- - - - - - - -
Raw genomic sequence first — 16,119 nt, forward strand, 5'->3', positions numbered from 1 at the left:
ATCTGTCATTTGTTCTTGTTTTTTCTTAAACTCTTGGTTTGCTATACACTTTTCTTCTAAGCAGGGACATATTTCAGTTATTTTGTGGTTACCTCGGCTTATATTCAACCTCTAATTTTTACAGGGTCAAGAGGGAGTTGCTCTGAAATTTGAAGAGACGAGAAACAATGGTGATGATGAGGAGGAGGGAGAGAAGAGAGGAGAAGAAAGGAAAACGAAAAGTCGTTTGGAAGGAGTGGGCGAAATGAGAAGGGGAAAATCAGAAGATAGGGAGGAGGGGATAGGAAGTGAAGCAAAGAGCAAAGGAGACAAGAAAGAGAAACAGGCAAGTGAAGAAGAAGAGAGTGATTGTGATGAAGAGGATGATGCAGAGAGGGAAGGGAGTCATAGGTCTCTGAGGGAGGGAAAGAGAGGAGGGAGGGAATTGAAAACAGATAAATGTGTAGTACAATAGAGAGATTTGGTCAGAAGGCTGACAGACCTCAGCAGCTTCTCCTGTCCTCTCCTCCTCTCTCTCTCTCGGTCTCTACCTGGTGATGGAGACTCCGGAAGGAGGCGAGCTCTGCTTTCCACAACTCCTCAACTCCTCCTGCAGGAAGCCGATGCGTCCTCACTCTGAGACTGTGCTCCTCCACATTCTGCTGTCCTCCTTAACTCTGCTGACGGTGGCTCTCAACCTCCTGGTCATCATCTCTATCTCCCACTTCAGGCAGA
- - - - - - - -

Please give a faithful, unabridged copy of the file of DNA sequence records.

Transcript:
Raw genomic sequence first — 16,119 nt, forward strand, 5'->3', positions numbered from 1 at the left:
ATCTGTCATTTGTTCTTGTTTTTTCTTAAACTCTTGGTTTGCTATACACTTTTCTTCTAAGCAGGGACATATTTCAGTTATTTTGTGGTTACCTCGGCTTATATTCAACCTCTAATTTTTACAGGGTCAAGAGGGAGTTGCTCTGAAATTTGAAGAGACGAGAAACAATGGTGATGATGAGGAGGAGGGAGAGAAGAGAGGAGAAGAAAGGAAAACGAAAAGTCGTTTGGAAGGAGTGGGCGAAATGAGAAGGGGAAAATCAGAAGATAGGGAGGAGGGGATAGGAAGTGAAGCAAAGAGCAAAGGAGACAAGAAAGAGAAACAGGCAAGTGAAGAAGAAGAGAGTGATTGTGATGAAGAGGATGATGCAGAGAGGGAAGGGAGTCATAGGTCTCTGAGGGAGGGAAAGAGAGGAGGGAGGGAATTGAAAACAGATAAATGTGTAGTACAATAGAGAGATTTGGTCAGAAGGCTGACAGACCTCAGCAGCTTCTCCTGTCCTCTCCTCCTCTCTCTCTCTCGGTCTCTACCTGGTGATGGAGACTCCGGAAGGAGGCGAGCTCTGCTTTCCACAACTCCTCAACTCCTCCTGCAGGAAGCCGATGCGTCCTCACTCTGAGACTGTGCTCCTCCACATTCTGCTGTCCTCCTTAACTCTGCTGACGGTGGCTCTCAACCTCCTGGTCATCATCTCTATCTCCCACTTCAGGCAGA